The gardeners that I mentioned before are like this too, in fact there's an amazing case of enlightenment faith: they knew they would never see the finished product. They would plant these little tiny trees and two hundred years later this garden would show up and they knew they would not be around to see it. But posterity was going to see it and that was tremendously important. So I am curious about the authors here, where do you see yourselves along this spectrum? Do you want that kind of closure and control, or do you want to create something that gets appropriated and transforms and grows, and maybe grows completely out of your control?
Theresa Duncan: Philosophers like Jacques Derrida and Deleuze would say that the book is not a closed art form.
Bill Mitchell: We are talking of a different sense of closure here.
Theresa Duncan: Well, I see multimedia as a natural outgrowth from post-structuralism, so it was easy for me to make multimedia because that was the theory when I was in high school and when I was in college. I did not find it to be a huge stretch to go from writing short stories (which I did before) to making multimedia products over which I have a different level of control.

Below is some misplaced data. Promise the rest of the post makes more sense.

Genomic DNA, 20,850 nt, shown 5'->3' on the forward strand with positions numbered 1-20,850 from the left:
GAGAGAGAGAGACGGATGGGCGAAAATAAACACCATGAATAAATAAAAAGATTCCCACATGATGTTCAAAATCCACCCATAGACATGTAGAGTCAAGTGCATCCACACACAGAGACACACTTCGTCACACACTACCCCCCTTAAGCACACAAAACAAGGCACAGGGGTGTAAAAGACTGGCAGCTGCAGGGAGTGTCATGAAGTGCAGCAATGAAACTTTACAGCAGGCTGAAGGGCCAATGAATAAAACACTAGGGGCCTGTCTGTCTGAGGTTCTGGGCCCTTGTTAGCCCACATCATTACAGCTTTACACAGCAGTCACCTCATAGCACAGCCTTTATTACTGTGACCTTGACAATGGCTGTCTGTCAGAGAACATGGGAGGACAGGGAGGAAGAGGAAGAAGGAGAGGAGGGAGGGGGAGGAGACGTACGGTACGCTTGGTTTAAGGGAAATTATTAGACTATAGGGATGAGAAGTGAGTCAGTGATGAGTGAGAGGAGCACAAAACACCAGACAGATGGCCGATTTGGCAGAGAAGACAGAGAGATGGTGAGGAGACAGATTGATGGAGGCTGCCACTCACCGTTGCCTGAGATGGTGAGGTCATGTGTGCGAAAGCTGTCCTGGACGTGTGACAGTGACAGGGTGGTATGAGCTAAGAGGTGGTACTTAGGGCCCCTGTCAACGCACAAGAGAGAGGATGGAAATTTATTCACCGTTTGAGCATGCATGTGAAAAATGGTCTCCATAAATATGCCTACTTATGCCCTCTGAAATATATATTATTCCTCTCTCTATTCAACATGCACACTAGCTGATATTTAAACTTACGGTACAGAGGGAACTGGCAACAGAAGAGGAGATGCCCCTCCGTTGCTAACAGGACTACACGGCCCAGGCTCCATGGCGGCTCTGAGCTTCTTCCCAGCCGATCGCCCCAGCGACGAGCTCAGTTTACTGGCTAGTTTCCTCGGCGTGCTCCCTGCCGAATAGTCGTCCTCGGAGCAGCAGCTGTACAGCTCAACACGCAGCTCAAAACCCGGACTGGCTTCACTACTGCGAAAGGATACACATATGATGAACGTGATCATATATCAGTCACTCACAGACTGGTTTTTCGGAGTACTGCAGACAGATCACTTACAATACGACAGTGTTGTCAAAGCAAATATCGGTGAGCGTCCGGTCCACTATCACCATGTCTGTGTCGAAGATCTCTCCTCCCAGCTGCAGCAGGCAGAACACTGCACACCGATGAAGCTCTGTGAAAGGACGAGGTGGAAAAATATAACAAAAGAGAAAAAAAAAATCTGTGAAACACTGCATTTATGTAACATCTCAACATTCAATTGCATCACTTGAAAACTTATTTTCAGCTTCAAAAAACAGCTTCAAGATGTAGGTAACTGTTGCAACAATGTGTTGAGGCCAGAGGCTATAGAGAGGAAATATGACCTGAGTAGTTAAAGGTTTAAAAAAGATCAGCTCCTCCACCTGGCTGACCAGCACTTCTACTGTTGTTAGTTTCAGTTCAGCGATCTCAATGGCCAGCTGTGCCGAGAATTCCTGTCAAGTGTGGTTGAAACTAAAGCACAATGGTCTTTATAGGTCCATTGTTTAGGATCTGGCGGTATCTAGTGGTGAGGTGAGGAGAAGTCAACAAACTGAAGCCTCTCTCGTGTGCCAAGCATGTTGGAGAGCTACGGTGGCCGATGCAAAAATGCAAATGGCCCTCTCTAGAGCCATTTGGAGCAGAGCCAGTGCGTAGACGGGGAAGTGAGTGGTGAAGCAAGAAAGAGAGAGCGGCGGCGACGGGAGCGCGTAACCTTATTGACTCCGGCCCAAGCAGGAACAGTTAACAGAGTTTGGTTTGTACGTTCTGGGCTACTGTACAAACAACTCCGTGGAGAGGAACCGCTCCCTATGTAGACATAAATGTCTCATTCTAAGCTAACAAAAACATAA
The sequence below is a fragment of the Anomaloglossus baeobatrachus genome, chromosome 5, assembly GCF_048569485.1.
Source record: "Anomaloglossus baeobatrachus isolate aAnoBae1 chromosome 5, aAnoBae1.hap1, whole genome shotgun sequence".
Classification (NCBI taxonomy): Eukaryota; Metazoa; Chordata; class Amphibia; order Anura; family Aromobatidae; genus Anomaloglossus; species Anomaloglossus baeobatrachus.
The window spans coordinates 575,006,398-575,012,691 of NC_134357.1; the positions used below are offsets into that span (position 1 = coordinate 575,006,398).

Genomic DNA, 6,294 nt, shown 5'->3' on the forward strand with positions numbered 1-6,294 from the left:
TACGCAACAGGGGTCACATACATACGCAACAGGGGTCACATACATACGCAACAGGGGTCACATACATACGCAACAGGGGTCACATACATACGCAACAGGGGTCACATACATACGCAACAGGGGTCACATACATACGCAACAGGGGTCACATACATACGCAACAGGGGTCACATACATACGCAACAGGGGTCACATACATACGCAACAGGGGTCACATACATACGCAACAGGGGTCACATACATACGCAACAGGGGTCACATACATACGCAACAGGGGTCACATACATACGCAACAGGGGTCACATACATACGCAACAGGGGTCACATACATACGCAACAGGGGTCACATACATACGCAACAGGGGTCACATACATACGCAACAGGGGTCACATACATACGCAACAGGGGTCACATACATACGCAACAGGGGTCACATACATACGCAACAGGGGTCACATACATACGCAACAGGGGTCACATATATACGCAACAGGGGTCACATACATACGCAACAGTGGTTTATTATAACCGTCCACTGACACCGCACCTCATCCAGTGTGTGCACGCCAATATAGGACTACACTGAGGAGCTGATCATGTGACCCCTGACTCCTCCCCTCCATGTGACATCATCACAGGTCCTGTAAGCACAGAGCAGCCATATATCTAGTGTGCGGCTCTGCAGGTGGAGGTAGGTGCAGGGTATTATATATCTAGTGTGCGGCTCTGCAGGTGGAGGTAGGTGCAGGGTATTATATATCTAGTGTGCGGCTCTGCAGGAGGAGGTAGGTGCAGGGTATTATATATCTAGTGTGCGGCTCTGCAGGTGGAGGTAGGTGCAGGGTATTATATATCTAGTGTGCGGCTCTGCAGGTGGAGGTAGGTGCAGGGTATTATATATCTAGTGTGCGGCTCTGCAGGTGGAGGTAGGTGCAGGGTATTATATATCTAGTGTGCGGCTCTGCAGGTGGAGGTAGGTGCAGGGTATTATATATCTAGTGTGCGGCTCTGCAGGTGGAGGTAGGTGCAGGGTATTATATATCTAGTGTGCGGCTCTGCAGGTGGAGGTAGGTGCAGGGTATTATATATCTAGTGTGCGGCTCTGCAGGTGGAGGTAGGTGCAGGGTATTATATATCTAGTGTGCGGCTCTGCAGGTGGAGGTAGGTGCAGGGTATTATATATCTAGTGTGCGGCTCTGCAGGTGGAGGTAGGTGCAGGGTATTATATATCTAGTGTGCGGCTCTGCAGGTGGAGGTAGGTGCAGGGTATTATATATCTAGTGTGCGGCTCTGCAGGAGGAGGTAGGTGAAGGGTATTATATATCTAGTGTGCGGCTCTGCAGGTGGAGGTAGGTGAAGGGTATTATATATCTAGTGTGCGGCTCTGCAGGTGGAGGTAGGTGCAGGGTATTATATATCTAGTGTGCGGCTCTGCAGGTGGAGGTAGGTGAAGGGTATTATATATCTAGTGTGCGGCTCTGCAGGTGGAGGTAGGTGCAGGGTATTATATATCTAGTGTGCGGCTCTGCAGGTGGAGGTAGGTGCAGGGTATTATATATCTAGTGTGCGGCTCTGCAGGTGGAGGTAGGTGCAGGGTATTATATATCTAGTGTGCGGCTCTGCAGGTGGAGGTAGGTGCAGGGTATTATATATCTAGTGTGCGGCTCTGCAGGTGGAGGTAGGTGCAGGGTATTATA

Kurt Fendt: This of course goes back to the very old question, "What is a text?" If you go back to print products, manuscripts were always open texts. People wrote their comments on a central text and there followed, and has always been, a constant dialogue over centuries to those many comments. The Web just demonstrates how we have expanded the book into another realm of user and reader interaction. But the book has always been an open text.